What To Expect During Your First Eye Pressure Test


If you've only recently started visiting an eye doctor or you're about to see one for the first time, chances are you've heard about eye pressure tests. This test is a necessary part of a thorough eye examination, but many people are wary of them before they have one performed. Here's what you need to know about eye pressure tests and what you can expect when you have yours.

Why It's Necessary

Eye pressure tests, otherwise known as tonometry, are a vital tool for eye doctors. From the outside of the eye, there are no clear indicators of eye pressure without using this test. This means that eyes that aren't tested can be susceptible to problems if their pressure becomes too high or too low, similarly to how many people don't know that their blood pressure is abnormal until a doctor tests it.

Early detection of elevated eye pressure can prevent problems like glaucoma or even full blindness. By detecting it early on, your eye doctor can prevent a great deal of damage from happening and provide medication to ensure that the pressure is regulated and safe.


The first thing you should know about the actual tonometry test is that your eyes will be thoroughly numbed. Your eye doctor or their assistant will do this by administering eye drops. After putting them in your eyes, your doctor will direct you to blink repeatedly to help distribute the drops over the entire surface of the eye.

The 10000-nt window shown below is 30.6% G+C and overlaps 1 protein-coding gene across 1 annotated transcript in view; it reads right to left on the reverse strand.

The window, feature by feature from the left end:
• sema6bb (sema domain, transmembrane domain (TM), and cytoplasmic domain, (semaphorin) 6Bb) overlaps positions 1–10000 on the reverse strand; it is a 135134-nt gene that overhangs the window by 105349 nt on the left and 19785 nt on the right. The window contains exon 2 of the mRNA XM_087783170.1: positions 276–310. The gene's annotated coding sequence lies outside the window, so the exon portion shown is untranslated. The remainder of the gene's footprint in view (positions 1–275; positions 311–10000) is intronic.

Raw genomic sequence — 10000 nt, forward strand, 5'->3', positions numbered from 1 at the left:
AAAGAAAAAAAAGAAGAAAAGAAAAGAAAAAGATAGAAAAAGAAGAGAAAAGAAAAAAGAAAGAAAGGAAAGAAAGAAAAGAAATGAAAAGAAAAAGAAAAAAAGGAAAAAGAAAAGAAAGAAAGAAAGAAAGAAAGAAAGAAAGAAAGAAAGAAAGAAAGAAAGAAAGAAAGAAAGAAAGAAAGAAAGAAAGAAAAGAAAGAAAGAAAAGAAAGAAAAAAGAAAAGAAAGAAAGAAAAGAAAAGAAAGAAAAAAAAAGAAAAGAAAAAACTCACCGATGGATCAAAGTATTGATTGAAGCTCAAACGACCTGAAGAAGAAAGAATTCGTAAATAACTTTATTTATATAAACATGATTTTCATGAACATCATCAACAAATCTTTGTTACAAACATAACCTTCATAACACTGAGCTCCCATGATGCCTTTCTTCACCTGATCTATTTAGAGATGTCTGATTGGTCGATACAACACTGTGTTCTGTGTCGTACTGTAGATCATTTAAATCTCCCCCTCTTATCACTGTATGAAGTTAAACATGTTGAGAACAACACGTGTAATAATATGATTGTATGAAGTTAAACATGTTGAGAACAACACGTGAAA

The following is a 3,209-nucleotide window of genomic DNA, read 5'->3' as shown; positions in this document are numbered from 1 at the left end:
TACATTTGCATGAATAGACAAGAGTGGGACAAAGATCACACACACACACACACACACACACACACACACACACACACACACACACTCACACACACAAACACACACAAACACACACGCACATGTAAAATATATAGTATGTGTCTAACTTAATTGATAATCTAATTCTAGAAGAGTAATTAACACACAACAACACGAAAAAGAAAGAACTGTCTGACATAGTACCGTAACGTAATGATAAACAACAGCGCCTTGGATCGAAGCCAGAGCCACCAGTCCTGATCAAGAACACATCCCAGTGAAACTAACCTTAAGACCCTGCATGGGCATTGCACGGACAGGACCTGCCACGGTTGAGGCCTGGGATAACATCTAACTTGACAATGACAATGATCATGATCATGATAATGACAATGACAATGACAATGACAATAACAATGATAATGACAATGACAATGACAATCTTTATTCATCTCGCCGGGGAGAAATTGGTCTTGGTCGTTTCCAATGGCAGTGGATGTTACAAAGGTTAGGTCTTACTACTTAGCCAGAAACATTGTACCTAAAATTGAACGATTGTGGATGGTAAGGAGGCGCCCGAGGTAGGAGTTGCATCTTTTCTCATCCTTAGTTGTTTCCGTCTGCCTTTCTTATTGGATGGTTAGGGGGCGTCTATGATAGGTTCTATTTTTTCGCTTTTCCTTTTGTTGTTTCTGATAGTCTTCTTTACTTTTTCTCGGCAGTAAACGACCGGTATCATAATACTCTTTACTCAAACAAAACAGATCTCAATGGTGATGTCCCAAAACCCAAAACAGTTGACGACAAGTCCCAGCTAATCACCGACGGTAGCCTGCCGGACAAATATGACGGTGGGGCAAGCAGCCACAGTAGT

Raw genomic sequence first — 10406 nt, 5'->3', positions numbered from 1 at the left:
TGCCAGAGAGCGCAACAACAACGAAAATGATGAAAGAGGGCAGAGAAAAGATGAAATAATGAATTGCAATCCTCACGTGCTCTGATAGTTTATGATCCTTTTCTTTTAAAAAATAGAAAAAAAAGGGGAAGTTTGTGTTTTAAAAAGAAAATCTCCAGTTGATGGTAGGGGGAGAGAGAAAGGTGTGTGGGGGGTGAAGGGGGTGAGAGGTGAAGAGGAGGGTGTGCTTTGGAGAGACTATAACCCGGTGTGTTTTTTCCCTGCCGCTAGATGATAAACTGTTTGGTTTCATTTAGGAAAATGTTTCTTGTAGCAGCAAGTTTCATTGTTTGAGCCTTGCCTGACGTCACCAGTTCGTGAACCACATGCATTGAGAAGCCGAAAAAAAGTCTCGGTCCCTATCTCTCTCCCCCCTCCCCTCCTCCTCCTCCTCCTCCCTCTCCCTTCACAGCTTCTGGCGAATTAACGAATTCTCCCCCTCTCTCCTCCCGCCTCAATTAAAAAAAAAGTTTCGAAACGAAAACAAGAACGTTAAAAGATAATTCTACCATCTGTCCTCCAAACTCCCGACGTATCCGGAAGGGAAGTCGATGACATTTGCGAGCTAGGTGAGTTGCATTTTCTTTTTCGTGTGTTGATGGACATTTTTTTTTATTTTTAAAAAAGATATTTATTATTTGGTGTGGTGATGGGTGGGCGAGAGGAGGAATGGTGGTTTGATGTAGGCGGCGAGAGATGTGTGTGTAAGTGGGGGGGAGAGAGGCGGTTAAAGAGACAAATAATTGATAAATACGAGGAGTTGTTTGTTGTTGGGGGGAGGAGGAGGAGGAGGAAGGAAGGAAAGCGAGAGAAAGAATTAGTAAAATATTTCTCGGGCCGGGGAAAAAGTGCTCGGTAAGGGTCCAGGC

At this point, you'll probably start to notice a strange numb sensation developing in your eyes or eyelids. This is completely normal and will wear off after the test is finished.


Finally, the moment of truth: the tonometry test. Your eye doctor will use a tool called a tonometer to check the pressure of your eyes. There are a few different kinds, but most either lightly tap the surface of your eye or use puffs of air to determine the pressure.

While the test is performed, you'll need to keep your eyes open and still. Your eye doctor will be quick and precise, so take a deep breath and try to resist blinking when the tonometer approaches your eyes.


Once your doctor has the reading they need, the entire test is complete. In most cases, you won't need to worry about having another one until your next annual check-up. Your numbness will wear off as your natural tears wash away the eyedrop solution.

For more information, contact your local ophthalmology services today.


10 November 2018

Going To The Eye Doctor

Do you remember the last time you thought about the quality of your vision? Although it can be easy to write off vision problems as a simple frustration, taking the time to visit your eye doctor might help you to take care of important aspects of your day to day life. In addition to making your vision more comfortable with the right pair of frames or the right contact lenses, going to the eye doctor might also help you to keep up with your overall eye care. If you have an undetected disease or illness, your eye doctor might mention it before it affects your health. Read this blog for more information.